Ride The Divide Part 3: Digital Rights and Merchandise

In Part 2 of this 3 part series on Ride the Divide, I examined the strategic, well executed, and successful event strategy that Hunter Weeks and Mike Dion engaged. In this third and final part, I will take a look at their merchandise and digital strategies and execution. Finally, I will touch on some of the key points that they have learned so far on this journey.

They began selling “plain vanilla” versions of their DVDs at their live events. They started selling from their online store in April just after their world premiere at Vail Film Festival (DVD, Poster, Soundtrack). To date they have grossed $55,000 from all merchandise in the on-line store (this includes around $13,000 for the screening boxes). They’ve sold 1300 DVDs and Blu-Ray through their store.

But they are not just selling from their online store – they partnered with Video Action Sports and Rep Net who buy them at between 40% and 50% of the retail price for each DVD sold – about $10.00 per DVD. They researched each of these wholesalers to make sure they were 1) getting a good deal that made financial sense and 2) that the wholesalers had good reputations for paying independent filmmakers. These distributors get the Ride the Divide DVDs into larger chains and into major on-line retailers. They’ve sold another 600 DVDs through these wholesale accounts.

I’ve encouraged them to go further with their Living Room box – to use the box package concept not for living room screenings – but as a high quality package for consumers who like to spend more to get more. You wouldn’t have to do much to re-conceptualize the package for Xmas. They can probably reconnect with their sponsors to provide a unique new combination.

Mike and Hunter pre-sold their US cable rights to the Documentary Channel in order to have the funds to finish the film. They aired the film on September 22nd. But note the smart timing – how they began their tour well in advance of this date. They were already selling DVDs and were able to benefit from a potential cable/TV bump of sales. The film went on iTunes day and date with the screening on the Documentary Channel on September 22nd. They are being featured in the Documentary page and are adding like-minded titles. New Video is handling their digital rights.

They then scheduled the rest of their digital rights within a close proximity of this airing: As pointed out in the first part of this series – they did a “stunt” free screening of the film on YouTube for the day before and day of Livestrong day (coordinating with a partner). At end of 2711 minute promotion on YouTube, they had just over 157,000 views.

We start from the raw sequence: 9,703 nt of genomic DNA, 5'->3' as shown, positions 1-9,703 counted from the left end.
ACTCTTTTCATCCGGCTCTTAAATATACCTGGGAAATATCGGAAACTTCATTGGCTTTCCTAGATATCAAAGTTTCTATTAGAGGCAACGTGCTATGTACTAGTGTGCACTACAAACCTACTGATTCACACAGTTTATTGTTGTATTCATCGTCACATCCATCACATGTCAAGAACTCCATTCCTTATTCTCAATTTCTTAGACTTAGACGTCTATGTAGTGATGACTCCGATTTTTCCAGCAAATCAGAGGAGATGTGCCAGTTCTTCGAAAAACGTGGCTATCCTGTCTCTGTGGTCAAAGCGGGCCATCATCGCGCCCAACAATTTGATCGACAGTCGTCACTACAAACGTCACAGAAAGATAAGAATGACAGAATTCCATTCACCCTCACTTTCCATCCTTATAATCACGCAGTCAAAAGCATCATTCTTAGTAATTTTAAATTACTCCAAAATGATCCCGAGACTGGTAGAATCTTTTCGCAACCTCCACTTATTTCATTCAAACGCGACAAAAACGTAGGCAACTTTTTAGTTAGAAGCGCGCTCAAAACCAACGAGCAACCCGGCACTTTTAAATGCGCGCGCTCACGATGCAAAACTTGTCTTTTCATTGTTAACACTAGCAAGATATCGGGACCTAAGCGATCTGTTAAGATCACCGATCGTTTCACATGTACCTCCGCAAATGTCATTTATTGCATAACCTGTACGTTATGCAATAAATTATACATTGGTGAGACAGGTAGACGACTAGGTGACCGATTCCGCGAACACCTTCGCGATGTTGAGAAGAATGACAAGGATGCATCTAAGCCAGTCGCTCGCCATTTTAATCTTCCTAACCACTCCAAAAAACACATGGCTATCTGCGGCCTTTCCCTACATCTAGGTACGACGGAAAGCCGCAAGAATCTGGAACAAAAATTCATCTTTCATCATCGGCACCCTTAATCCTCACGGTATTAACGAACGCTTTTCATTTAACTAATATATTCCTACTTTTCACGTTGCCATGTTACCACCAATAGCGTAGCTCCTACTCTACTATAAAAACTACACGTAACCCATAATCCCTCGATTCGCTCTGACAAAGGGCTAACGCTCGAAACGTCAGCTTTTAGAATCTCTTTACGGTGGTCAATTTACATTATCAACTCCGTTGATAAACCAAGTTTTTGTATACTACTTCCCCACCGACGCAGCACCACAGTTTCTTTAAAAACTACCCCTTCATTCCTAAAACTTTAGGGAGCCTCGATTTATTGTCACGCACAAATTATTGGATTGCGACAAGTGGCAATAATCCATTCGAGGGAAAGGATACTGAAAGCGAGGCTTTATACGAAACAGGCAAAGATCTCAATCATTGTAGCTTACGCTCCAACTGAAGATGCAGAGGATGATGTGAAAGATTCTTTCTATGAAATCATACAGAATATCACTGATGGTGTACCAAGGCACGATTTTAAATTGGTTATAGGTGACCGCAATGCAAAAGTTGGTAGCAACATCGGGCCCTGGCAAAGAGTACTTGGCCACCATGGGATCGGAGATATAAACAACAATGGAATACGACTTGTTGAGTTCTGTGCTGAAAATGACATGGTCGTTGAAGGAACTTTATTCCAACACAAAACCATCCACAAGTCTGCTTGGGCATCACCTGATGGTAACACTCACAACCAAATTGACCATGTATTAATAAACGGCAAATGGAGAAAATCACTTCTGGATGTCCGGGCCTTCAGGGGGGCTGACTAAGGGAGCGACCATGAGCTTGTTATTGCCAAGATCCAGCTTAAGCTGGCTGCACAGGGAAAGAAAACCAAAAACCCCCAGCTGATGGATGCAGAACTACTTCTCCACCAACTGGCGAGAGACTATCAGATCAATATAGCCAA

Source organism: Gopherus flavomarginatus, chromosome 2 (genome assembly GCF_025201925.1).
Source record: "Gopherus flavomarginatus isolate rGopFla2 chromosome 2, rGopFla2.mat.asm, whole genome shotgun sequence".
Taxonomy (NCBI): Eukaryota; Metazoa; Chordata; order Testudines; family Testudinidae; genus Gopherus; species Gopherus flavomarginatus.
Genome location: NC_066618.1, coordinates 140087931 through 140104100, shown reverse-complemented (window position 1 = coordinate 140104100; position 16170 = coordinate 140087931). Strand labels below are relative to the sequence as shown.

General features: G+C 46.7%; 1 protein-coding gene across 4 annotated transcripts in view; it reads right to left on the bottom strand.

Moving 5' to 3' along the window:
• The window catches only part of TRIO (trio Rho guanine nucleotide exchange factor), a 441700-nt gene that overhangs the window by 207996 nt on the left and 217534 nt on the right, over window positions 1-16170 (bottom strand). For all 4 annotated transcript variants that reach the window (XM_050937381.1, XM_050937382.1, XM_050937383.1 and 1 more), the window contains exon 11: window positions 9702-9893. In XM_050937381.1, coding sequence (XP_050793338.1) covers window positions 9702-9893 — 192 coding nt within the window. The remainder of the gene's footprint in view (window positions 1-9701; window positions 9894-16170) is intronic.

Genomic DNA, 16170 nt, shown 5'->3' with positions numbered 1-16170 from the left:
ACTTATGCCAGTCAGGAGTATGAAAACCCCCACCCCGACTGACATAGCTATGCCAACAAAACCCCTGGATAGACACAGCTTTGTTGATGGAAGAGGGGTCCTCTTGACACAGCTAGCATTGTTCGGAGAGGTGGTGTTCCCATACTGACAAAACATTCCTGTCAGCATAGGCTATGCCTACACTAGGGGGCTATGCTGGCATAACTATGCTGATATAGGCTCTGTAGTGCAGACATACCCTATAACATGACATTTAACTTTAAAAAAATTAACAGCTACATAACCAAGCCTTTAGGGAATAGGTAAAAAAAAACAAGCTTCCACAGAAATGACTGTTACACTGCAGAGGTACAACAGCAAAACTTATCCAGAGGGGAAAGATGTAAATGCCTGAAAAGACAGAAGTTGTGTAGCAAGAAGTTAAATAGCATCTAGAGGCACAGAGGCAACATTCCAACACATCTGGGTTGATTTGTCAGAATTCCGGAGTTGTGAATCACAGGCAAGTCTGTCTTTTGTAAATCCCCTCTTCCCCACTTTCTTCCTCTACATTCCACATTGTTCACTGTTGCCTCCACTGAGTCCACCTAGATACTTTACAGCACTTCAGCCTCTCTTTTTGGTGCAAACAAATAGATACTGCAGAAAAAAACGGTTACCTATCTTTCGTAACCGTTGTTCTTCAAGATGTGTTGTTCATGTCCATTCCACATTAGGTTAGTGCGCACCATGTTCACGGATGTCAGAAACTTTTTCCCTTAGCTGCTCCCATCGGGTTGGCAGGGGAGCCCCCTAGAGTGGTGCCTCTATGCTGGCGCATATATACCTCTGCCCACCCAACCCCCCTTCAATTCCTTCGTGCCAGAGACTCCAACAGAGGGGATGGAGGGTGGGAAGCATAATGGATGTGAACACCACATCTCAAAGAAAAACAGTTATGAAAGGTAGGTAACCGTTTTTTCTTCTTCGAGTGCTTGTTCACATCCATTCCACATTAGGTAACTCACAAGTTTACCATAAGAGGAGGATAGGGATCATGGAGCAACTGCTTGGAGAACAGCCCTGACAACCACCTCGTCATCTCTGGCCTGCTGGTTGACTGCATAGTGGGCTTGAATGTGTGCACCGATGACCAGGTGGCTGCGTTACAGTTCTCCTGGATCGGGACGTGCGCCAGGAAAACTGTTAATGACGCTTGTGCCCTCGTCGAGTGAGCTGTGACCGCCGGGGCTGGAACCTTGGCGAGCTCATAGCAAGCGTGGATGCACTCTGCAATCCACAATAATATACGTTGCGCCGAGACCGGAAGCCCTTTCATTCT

They turned on YouTube rentals after that (due to the amount of traffic still coming from all the embedded trailers). As of last week, it had 165,489 views (but they are not sure how many paid rentals they have yet). They did find that the YouTube event did not generate many DVD sales – which they were hoping for (only 50 over the 2 day period).

Note how they used a limited YouTube free screening to create a sense of an on-line event. They also timed this into a natural event of one of their key sponsors – all to help launch the digital component of their release – providing another bump in the media landscape.

They also signed an agreement with Babelgum to license a 10-part episodic series of the film in 7 countries. This will be distributed online and via mobile devices.

Key Takeaways

There are a number of takeaways that Hunter has from this experience.

1. Pay attention to who your audience is – and integrate that understanding into your release.

2. Tailor an event based strategy to work with that core audience and motivate them to come to screenings.

3. Work with partner organizations to reach your audience.

4. Do deals with people you want to work with down the line – create long-term relationships for a long-term career.

5. Understand that the audience you are developing is more general than the specific core you started with. This was huge for Hunter. His film was not just about a bike race – but was about “people who were embracing a positive life style – living life in a rich way”. He was able to reach elements of this broader audience starting with his core – and this is the audience that he wants to make films for in the future.

Again thanks to Hunter Weeks and Mike Dion for their transparency and participation! Thanks also to Sheri Candler for helping to make this happen!

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